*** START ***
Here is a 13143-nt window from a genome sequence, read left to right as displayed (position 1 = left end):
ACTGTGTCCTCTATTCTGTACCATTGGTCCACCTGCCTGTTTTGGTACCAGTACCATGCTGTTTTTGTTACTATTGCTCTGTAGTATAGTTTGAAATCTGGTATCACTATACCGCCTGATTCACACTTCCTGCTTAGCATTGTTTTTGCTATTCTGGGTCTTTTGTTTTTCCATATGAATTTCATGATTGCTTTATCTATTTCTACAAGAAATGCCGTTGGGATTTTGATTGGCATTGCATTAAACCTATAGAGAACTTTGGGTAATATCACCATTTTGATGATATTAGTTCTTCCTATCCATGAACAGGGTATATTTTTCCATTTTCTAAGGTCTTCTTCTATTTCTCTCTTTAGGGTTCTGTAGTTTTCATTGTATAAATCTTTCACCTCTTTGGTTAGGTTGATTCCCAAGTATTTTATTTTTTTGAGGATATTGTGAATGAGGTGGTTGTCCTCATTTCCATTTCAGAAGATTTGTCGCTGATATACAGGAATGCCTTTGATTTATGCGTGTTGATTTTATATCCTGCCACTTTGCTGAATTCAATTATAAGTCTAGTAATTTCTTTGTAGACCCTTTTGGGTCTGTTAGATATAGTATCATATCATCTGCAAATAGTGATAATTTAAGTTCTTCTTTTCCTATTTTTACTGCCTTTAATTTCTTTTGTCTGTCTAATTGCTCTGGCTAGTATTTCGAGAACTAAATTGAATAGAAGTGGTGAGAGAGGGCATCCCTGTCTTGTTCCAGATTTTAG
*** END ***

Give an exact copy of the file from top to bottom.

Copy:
Here is a 13143-nt window from a genome sequence, read left to right as displayed (position 1 = left end):
ACTGTGTCCTCTATTCTGTACCATTGGTCCACCTGCCTGTTTTGGTACCAGTACCATGCTGTTTTTGTTACTATTGCTCTGTAGTATAGTTTGAAATCTGGTATCACTATACCGCCTGATTCACACTTCCTGCTTAGCATTGTTTTTGCTATTCTGGGTCTTTTGTTTTTCCATATGAATTTCATGATTGCTTTATCTATTTCTACAAGAAATGCCGTTGGGATTTTGATTGGCATTGCATTAAACCTATAGAGAACTTTGGGTAATATCACCATTTTGATGATATTAGTTCTTCCTATCCATGAACAGGGTATATTTTTCCATTTTCTAAGGTCTTCTTCTATTTCTCTCTTTAGGGTTCTGTAGTTTTCATTGTATAAATCTTTCACCTCTTTGGTTAGGTTGATTCCCAAGTATTTTATTTTTTTGAGGATATTGTGAATGAGGTGGTTGTCCTCATTTCCATTTCAGAAGATTTGTCGCTGATATACAGGAATGCCTTTGATTTATGCGTGTTGATTTTATATCCTGCCACTTTGCTGAATTCAATTATAAGTCTAGTAATTTCTTTGTAGACCCTTTTGGGTCTGTTAGATATAGTATCATATCATCTGCAAATAGTGATAATTTAAGTTCTTCTTTTCCTATTTTTACTGCCTTTAATTTCTTTTGTCTGTCTAATTGCTCTGGCTAGTATTTCGAGAACTAAATTGAATAGAAGTGGTGAGAGAGGGCATCCCTGTCTTGTTCCAGATTTTAG